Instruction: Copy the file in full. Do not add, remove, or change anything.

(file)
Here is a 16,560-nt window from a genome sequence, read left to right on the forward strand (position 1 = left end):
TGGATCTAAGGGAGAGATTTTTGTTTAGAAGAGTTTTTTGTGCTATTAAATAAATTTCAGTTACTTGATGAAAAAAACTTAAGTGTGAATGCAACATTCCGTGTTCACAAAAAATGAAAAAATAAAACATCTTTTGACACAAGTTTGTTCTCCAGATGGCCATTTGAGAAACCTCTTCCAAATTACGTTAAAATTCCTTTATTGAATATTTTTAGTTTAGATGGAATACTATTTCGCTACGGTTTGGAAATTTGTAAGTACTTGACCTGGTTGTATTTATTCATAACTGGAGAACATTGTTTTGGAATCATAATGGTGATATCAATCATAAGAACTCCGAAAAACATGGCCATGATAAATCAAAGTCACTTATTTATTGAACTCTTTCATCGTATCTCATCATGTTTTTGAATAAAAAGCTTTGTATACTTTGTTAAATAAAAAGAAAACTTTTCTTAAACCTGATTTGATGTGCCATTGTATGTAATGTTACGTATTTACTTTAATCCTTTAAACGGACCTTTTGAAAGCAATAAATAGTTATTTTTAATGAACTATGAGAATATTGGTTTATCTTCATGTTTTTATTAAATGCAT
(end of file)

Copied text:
Here is a 16,560-nt window from a genome sequence, read left to right on the forward strand (position 1 = left end):
TGGATCTAAGGGAGAGATTTTTGTTTAGAAGAGTTTTTTGTGCTATTAAATAAATTTCAGTTACTTGATGAAAAAAACTTAAGTGTGAATGCAACATTCCGTGTTCACAAAAAATGAAAAAATAAAACATCTTTTGACACAAGTTTGTTCTCCAGATGGCCATTTGAGAAACCTCTTCCAAATTACGTTAAAATTCCTTTATTGAATATTTTTAGTTTAGATGGAATACTATTTCGCTACGGTTTGGAAATTTGTAAGTACTTGACCTGGTTGTATTTATTCATAACTGGAGAACATTGTTTTGGAATCATAATGGTGATATCAATCATAAGAACTCCGAAAAACATGGCCATGATAAATCAAAGTCACTTATTTATTGAACTCTTTCATCGTATCTCATCATGTTTTTGAATAAAAAGCTTTGTATACTTTGTTAAATAAAAAGAAAACTTTTCTTAAACCTGATTTGATGTGCCATTGTATGTAATGTTACGTATTTACTTTAATCCTTTAAACGGACCTTTTGAAAGCAATAAATAGTTATTTTTAATGAACTATGAGAATATTGGTTTATCTTCATGTTTTTATTAAATGCAT